Advancing the science of health professions education through a shared understanding of terminology: a content analysis of terms for “faculty”

Pim W. Teunissen*, Anique Atherley, Jennifer J. Cleland, Eric Holmboe, Wendy C.Y. Hu, Steven J. Durning, Hiroshi Nishigori, Dujeepa D. Samarasekera, Lambert Schuwirth, Susan van Schalkwyk, Lauren A. Maggio

*Corresponding author for this work

Research output: Contribution to journalArticlepeer-review

10 Scopus citations


Introduction: Health professions educators risk misunderstandings where terms and concepts are not clearly defined, hampering the field’s progress. This risk is especially pronounced with ambiguity in describing roles. This study explores the variety of terms used by researchers and educators to describe “faculty”, with the aim to facilitate definitional clarity, and create a shared terminology and approach to describing this term. Methods: The authors analyzed journal article abstracts to identify the specific words and phrases used to describe individuals or groups of people referred to as faculty. To identify abstracts, PubMed articles indexed with the Medical Subject Heading “faculty” published between 2007 and 2017 were retrieved. Authors iteratively extracted data and used content analysis to identify patterns and themes. Results: A total of 5,436 citations were retrieved, of which 3,354 were deemed eligible. Based on a sample of 594 abstracts (17.7%), we found 279 unique terms. The most commonly used terms accounted for approximately one-third of the sample and included faculty or faculty member/s (n = 252; 26.4%); teacher/s (n = 59; 6.2%) and medical educator/s (n = 26; 2.7%) were also well represented. Content analysis highlighted that the different descriptors authors used referred to four role types: healthcare (e.g., doctor, physician), education (e.g., educator, teacher), academia (e.g., professor), and/or relationship to the learner (e.g., mentor). Discussion: Faculty are described using a wide variety of terms, which can be linked to four role descriptions. The authors propose a template for researchers and educators who want to refer to faculty in their papers. This is important to advance the field and increase readers’ assessment of transferability.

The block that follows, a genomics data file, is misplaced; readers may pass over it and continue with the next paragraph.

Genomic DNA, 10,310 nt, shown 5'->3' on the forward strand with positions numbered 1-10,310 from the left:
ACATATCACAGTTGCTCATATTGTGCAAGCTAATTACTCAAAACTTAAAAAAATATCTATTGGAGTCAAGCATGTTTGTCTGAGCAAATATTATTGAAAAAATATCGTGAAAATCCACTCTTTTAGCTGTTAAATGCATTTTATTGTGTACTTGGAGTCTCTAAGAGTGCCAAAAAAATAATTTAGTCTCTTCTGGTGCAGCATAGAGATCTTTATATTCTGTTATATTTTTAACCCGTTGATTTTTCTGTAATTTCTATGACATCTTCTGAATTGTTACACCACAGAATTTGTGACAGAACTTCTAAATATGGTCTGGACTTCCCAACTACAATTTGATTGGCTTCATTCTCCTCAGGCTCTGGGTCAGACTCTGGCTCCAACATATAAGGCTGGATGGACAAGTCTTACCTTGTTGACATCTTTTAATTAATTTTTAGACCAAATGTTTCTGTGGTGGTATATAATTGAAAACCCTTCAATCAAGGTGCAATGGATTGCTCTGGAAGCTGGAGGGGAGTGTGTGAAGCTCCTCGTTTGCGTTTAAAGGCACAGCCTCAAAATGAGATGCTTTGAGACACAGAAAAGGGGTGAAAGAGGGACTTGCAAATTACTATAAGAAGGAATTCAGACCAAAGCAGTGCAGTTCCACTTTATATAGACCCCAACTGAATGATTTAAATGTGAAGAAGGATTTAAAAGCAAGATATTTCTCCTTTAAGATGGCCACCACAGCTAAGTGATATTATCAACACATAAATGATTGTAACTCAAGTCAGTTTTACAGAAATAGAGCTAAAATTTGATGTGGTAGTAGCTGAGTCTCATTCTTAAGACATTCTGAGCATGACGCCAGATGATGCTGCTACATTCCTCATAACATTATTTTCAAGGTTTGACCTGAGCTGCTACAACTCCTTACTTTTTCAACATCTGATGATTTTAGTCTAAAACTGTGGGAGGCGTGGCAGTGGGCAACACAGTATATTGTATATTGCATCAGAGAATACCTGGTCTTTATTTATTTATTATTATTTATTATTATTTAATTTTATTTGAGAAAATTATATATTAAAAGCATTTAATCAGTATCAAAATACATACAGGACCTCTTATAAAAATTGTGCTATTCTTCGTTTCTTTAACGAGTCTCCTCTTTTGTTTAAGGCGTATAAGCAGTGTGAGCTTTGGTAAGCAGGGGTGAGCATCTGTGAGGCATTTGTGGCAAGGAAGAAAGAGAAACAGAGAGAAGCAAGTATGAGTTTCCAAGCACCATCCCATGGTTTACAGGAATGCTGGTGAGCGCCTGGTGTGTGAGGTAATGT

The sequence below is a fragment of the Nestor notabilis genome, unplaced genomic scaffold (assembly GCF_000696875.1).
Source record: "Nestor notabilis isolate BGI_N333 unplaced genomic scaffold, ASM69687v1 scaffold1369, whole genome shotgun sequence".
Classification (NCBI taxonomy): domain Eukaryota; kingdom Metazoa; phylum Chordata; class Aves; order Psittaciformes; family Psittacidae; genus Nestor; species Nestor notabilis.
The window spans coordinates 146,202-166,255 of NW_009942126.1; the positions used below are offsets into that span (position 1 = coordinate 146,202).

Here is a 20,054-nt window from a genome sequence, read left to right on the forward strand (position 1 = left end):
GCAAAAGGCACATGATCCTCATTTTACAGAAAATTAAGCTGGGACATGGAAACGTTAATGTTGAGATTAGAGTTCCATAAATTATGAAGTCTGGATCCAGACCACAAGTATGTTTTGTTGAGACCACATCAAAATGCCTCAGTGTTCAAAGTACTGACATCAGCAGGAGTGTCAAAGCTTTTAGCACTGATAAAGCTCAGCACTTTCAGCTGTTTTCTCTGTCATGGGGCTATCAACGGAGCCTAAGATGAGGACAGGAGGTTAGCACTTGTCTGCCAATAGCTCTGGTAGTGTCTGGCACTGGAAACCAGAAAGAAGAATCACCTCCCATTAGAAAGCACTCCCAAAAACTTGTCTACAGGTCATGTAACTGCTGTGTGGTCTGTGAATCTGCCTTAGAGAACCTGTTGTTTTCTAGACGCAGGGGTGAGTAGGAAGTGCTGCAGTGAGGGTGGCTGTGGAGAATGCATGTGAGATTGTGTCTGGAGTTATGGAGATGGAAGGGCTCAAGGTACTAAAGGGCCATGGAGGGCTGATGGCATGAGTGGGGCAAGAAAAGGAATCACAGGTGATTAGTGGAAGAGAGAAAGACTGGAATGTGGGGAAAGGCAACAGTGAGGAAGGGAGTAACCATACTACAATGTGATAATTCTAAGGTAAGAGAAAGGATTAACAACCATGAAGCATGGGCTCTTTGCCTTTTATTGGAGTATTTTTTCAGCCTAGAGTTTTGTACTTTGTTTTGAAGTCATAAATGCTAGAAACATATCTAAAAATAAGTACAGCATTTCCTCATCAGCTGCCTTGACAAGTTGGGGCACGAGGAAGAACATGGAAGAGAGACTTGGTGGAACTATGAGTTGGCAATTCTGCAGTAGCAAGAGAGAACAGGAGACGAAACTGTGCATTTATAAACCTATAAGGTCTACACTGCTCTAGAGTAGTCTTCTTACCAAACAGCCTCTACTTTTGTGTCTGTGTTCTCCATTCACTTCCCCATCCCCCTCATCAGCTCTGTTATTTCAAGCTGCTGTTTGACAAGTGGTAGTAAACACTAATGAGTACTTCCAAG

Original languageEnglish
Pages (from-to)22-27
Number of pages6
JournalPerspectives on Medical Education
Issue number1
StatePublished - Jan 2022
Externally publishedYes


  • Content analysis
  • Faculty terminology
  • Literature study


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